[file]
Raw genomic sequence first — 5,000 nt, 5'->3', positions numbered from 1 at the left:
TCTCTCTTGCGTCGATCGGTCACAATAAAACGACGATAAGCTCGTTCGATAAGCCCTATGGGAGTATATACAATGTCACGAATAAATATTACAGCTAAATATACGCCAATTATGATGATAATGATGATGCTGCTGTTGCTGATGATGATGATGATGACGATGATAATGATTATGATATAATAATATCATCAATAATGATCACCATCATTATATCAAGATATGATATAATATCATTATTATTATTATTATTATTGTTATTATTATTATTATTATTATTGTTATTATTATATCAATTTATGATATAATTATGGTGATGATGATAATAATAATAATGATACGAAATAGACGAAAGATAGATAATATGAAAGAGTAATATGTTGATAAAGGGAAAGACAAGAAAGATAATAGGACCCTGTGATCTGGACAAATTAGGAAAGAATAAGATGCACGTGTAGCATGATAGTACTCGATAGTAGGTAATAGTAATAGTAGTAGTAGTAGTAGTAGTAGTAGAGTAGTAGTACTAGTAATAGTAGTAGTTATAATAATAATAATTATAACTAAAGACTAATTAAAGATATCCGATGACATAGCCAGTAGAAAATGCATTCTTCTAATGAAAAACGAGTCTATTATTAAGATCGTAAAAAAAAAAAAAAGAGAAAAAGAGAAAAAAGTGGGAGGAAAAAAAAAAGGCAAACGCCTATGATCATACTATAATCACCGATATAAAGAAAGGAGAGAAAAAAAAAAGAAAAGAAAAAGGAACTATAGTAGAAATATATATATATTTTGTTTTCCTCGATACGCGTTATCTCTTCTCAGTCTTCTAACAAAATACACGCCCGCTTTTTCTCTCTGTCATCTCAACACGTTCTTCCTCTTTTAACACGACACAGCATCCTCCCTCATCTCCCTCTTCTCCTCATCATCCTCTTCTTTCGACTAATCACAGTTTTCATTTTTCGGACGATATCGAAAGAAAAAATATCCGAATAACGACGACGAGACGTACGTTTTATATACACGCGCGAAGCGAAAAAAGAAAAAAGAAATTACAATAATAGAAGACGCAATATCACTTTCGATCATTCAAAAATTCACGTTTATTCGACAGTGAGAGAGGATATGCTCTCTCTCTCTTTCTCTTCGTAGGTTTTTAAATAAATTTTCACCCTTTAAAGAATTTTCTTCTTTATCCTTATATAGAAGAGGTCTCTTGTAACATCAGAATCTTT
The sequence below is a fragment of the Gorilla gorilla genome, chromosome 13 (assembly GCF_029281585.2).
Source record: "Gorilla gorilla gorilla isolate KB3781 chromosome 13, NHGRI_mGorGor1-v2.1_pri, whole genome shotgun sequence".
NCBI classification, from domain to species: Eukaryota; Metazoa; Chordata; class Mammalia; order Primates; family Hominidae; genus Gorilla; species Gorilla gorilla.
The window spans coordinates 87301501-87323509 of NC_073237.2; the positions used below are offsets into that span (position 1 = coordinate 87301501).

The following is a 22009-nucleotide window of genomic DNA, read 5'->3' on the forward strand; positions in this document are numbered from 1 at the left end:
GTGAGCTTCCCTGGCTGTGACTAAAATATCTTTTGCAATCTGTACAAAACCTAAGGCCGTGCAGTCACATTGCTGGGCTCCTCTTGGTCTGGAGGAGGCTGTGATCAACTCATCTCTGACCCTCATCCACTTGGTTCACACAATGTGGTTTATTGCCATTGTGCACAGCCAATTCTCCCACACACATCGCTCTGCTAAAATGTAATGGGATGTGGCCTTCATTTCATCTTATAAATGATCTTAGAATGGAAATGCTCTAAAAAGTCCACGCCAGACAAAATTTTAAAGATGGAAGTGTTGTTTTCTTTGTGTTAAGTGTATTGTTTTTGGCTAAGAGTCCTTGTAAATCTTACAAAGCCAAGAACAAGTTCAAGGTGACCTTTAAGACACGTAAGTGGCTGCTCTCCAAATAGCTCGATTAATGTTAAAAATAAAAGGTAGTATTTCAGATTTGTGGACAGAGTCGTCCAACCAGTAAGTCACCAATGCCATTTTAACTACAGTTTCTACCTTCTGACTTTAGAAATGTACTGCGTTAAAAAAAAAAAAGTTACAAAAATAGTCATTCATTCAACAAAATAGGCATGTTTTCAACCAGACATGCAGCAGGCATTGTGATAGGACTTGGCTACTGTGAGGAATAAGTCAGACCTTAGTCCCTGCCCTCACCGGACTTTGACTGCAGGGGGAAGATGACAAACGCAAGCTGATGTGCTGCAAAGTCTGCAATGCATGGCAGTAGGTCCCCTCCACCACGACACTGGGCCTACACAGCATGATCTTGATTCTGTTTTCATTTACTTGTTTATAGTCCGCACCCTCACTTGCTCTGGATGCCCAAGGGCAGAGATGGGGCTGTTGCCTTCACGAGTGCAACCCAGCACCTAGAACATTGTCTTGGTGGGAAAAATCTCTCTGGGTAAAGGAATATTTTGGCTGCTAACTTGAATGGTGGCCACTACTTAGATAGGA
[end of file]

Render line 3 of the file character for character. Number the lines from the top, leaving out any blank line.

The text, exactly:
The sequence below is a fragment of the Gorilla gorilla genome, chromosome 13 (assembly GCF_029281585.2).